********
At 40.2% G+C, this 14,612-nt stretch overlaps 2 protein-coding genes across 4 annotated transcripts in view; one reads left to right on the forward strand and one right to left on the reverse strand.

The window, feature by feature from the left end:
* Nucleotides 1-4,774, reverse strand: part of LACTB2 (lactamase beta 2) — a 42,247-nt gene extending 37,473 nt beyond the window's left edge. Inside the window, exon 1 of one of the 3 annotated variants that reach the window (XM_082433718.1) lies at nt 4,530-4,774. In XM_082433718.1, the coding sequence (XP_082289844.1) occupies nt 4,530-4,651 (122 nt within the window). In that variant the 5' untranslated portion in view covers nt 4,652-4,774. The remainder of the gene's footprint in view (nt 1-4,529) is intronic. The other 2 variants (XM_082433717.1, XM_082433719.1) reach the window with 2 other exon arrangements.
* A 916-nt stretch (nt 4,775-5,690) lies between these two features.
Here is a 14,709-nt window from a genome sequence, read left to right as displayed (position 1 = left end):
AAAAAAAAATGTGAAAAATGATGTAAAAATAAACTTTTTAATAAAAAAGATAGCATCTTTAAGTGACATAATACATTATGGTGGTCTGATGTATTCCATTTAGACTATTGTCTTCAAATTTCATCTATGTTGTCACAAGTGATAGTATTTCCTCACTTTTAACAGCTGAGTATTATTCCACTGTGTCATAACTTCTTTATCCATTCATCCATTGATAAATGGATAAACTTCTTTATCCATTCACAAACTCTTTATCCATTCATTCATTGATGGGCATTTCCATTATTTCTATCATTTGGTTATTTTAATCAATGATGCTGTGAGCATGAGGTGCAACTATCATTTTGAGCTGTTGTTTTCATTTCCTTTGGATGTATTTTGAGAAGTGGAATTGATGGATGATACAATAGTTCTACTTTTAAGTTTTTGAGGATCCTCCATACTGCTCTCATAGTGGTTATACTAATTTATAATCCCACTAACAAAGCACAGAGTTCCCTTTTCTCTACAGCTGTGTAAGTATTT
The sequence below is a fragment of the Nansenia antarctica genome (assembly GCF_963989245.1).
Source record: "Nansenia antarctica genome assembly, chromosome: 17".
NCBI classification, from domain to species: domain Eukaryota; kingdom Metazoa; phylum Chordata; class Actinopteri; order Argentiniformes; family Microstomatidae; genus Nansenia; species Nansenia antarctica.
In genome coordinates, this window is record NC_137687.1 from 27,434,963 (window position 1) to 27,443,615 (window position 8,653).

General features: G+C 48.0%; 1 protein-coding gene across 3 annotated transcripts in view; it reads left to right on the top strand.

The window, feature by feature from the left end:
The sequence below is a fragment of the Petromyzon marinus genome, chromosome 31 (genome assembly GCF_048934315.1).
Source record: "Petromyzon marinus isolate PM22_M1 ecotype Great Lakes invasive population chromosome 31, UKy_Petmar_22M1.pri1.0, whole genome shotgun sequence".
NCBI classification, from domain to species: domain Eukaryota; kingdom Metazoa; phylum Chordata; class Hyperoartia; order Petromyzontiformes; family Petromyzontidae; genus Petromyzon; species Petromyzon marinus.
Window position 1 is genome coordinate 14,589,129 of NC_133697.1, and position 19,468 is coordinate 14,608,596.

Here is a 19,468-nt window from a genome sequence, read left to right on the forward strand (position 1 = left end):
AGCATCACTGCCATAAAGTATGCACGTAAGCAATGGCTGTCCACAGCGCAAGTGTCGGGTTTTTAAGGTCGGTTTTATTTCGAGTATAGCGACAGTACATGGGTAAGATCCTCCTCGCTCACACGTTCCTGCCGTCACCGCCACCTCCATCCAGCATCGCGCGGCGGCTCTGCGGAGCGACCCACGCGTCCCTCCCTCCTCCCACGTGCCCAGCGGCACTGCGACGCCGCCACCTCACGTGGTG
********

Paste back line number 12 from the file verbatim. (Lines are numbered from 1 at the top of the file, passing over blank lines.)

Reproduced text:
The window, feature by feature from the left end: